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Nagios founder gives in to commercial support

With the creation of Nagios Enterprises, Nagios creator Ethan Galstad has finally opted for paid support services for his open source systems monitoring application.

Integrating Nagios with Netcool"

Ethan Galstad, creator of the Nagios network monitoring project, has created Nagios Enterprises LLC of St. Paul, Minn., to provide commercial support and consulting services for his nine-year-old open source project.

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"Two years ago, I left my day job to work on Nagios full time, and I realized very quickly that it would take a lot to fund development time on an open source project," Galstad said. "I looked at where I wanted to take Nagios in the future -- especially in terms of new features -- and I decided I wanted to really speed up development time."

Galstad said commercial support would be the best way to generate the revenue necessary to fund the ramped-up development effort. For the time being, Nagios support will be handled by Galstad and several active Nagios community members, he said.

I looked at where I wanted to take Nagios.  ...  I decided I wanted to really speed up development time.
Ethan Galstad,
CEONagios Enterprises LLC

A community advisory board will also be formed to hammer out general trademark issues, venture capital fundraising and the role of the Nagios developer community in the company. While support pricing and structure were not yet finalized, Galstad said they would resemble back-end tier 3 support provided by vendors like GroundWork, an open source systems management company that based its suite of monitoring and reporting applications on Nagios.

Other goals of the advisory board will be the completion of an official Nagios training curriculum and developer certifications. Galstad said he expected these programs to be completed "sometime this winter."

Matt Aslett, an analyst at the  451 Group, said Nagios Enterprises is an about-face for Galstad, who had previously rejected a commercial support offering.

Others in the open source community foresaw the Nagios commercial support offering. In a March blog posting on Open Sources, MuleSource CEO Dave Rosenberg wrote, "The benefit of [Ethan Galstad's] joining up with a commercial entity (under his terms} would only make Nagios better and give him time to work on the product rather than having to worry about how he's going to make money."  MuleSource is an open source infrastructure and integration software company based in San Francisco.

Commercial Nagios challenges status quo
Along with the challenge of finalizing a support structure for Nagios Enterprises, Aslett said the commercial world could pose hurdles for Galstad. For several years, open source vendors Hyperic Inc. in San Francisco and Zenoss Inc. of Annapolis, Md., have had commercially supported open source monitoring applications on the market. Zenoss in particular presents a unique challenge for Nagios because both companies have similar download numbers at open source project repository—approximately 400,000 each year to date.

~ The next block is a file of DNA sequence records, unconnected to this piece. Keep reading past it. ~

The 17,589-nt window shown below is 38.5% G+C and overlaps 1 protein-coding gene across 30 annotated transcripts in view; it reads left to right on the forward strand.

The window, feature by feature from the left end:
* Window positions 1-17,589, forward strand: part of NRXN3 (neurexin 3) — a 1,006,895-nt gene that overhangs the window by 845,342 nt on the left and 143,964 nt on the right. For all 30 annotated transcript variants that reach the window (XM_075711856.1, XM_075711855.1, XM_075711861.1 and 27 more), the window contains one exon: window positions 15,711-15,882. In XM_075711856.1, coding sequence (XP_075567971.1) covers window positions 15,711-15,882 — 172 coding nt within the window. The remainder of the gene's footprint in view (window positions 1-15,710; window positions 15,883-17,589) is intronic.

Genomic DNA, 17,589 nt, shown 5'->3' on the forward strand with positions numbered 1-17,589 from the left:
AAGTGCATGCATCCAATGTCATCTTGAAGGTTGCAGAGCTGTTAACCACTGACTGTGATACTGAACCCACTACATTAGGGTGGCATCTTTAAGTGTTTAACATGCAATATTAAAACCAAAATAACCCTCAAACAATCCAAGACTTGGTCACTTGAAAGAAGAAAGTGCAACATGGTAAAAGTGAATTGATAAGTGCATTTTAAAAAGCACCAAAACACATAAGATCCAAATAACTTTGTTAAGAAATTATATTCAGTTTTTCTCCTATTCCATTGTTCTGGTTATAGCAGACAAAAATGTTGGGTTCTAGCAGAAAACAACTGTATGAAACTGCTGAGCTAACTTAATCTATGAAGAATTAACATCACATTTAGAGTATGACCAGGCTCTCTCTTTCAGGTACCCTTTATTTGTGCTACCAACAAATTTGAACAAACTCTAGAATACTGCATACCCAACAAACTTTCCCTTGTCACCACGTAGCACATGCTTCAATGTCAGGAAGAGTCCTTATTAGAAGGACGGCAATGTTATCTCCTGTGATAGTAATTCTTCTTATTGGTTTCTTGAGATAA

Various competing companies, Zenoss included, noted Nagios' previous lack of commercial-level support.

Zenoss Inc. CEO Bill Karpovich criticized Nagios for its lack of support. "The maintainers never thought of it as a project that an IT manager would use to monitor an entire enterprise environment," he said.

John Shin, the director of systems at online rental services agency MyNewPlace, dumped Nagios when the community couldn't find a fix for Simple Network Management Protocol false alarms it generated when coupled with his Resin 3.0 application server. Shin eventually migrated his servers off of Nagios and onto Hyperic HQ.

Nevertheless, at the Tech Teapot, a blog for U.K.-based network management value-added reseller Openxtra Ltd., co-founder Jack Hughes was optimistic about Nagios' chances even when set against established commercial network monitoring vendors.

"I don't think there is much doubt that both Zenoss and Hyperic have brought commercial levels of setup and configuration to the open source network management market. And yet Nagios, a tool that relies on manual configuration, is still gaining traction," he said. Hughes was also impressed with Nagios' steady growth compared with the sometimes erratic download numbers posted by Zenoss, Hyperic and OpenNMS on SourceForge.

Galstad was also optimistic about Nagios Enterprises' chances, and said his enthusiasm is all about the community. "We've got a great resource in the Nagios developer community and perhaps the advantage we have over some smaller firms is that Nagios Enterprises-provided support includes a more direct relationship with its community," he said.

Aslett shared Galstad's enthusiasm. "Nagios Enterprises is an interesting addition to the open source management market," he said. "I suggest we all leave Galstad alone to get on with it and don't bother him again until he's preparing the IPO."

Email Jack Loftus with your comments and suggestions. You can also check out our blog, the Enterprise Linux Log, for more information on Linux and open source software.

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